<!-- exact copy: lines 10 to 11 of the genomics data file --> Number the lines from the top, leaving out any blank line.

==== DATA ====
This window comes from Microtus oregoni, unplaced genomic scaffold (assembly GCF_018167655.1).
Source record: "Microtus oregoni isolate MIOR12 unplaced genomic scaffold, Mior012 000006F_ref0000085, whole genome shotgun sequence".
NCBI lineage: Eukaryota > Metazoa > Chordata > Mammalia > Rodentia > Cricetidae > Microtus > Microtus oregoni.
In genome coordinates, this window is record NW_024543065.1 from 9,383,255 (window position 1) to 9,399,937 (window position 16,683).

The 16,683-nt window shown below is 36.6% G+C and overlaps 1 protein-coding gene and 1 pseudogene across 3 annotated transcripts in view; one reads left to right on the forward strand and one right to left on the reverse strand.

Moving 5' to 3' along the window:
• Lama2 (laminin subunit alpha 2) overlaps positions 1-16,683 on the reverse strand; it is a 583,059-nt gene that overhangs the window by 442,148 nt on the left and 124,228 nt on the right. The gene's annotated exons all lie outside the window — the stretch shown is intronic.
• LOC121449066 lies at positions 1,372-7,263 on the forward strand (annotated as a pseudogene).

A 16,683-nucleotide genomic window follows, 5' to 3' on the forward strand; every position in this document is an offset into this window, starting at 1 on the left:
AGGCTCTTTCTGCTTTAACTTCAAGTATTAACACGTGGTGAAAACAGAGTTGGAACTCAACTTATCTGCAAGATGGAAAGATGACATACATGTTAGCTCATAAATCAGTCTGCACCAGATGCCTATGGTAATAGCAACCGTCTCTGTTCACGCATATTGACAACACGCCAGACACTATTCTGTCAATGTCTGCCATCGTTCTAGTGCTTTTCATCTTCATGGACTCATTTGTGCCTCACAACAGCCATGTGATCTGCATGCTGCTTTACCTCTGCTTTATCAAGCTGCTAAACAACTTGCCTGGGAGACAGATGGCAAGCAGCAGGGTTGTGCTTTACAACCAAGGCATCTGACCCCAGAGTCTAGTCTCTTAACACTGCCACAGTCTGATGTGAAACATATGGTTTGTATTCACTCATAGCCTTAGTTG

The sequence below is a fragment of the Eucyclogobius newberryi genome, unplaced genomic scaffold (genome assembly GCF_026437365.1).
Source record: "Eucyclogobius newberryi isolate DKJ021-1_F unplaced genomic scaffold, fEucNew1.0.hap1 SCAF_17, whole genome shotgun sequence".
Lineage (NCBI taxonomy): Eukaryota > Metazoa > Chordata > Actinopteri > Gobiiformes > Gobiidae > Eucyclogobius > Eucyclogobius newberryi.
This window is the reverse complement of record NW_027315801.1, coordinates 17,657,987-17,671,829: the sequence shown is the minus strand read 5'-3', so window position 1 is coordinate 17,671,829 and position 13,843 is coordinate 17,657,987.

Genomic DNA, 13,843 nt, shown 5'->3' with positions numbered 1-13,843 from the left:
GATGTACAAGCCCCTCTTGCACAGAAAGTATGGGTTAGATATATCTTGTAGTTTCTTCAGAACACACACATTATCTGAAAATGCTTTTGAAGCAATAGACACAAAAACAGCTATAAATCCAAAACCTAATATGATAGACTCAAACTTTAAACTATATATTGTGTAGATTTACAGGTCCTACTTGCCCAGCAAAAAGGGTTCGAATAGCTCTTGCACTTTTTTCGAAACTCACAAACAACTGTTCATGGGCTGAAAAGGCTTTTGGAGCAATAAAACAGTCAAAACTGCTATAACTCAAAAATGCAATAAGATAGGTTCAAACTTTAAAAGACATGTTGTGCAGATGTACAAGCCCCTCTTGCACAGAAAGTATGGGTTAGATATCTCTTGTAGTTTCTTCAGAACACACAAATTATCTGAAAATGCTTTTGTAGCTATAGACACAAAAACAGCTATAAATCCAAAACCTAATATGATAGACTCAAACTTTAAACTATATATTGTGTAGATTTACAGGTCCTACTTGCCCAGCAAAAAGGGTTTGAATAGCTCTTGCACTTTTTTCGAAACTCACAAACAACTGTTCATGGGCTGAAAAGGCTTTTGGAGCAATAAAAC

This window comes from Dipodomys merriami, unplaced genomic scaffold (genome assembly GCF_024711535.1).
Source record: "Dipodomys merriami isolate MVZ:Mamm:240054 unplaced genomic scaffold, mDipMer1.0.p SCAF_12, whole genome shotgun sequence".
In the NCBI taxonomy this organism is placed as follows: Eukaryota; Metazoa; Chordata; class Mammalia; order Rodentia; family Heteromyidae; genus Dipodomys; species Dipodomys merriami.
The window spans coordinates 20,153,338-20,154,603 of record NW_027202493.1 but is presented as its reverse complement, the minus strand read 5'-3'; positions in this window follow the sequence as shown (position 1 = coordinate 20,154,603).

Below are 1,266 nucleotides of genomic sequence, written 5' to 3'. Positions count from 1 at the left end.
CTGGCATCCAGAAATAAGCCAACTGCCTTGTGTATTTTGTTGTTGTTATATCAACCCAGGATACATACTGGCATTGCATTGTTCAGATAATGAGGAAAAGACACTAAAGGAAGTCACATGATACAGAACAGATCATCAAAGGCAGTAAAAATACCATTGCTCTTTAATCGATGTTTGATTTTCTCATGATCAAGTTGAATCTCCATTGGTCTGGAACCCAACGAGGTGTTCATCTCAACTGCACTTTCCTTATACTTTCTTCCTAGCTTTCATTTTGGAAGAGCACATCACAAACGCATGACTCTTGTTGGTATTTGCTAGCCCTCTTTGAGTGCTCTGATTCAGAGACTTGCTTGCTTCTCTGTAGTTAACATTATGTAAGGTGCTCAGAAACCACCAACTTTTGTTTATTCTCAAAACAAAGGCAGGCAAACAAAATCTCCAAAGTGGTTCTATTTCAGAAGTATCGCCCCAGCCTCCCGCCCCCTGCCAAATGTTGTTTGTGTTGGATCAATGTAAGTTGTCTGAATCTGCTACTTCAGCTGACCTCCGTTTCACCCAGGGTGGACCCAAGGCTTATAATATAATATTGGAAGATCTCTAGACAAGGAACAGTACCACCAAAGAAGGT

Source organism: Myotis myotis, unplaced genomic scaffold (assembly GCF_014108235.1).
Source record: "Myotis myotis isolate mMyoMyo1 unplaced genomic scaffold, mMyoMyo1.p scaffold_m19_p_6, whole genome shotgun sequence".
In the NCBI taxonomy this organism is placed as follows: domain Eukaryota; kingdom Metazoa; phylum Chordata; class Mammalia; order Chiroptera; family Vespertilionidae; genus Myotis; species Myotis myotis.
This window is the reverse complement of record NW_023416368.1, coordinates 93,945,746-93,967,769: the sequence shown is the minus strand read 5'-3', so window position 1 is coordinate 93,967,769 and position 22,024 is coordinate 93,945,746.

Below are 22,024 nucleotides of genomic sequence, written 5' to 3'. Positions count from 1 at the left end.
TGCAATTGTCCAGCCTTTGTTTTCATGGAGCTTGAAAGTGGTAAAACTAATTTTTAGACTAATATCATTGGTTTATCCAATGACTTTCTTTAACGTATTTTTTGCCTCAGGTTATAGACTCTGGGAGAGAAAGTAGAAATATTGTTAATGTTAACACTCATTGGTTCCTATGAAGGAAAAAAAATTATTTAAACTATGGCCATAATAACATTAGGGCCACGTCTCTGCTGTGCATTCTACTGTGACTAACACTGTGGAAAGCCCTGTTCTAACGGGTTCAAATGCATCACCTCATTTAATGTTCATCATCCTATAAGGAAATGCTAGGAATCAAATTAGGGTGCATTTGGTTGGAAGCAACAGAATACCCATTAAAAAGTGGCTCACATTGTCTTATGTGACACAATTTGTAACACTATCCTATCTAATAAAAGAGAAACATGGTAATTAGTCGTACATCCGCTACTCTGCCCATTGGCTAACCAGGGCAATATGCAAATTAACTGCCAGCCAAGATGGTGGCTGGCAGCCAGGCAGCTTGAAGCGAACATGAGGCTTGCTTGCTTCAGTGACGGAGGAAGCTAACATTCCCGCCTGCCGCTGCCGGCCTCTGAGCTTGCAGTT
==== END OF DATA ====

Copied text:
AGGCTCTTTCTGCTTTAACTTCAAGTATTAACACGTGGTGAAAACAGAGTTGGAACTCAACTTATCTGCAAGATGGAAAGATGACATACATGTTAGCTCATAAATCAGTCTGCACCAGATGCCTATGGTAATAGCAACCGTCTCTGTTCACGCATATTGACAACACGCCAGACACTATTCTGTCAATGTCTGCCATCGTTCTAGTGCTTTTCATCTTCATGGACTCATTTGTGCCTCACAACAGCCATGTGATCTGCATGCTGCTTTACCTCTGCTTTATCAAGCTGCTAAACAACTTGCCTGGGAGACAGATGGCAAGCAGCAGGGTTGTGCTTTACAACCAAGGCATCTGACCCCAGAGTCTAGTCTCTTAACACTGCCACAGTCTGATGTGAAACATATGGTTTGTATTCACTCATAGCCTTAGTTG

The sequence below is a fragment of the Eucyclogobius newberryi genome, unplaced genomic scaffold (genome assembly GCF_026437365.1).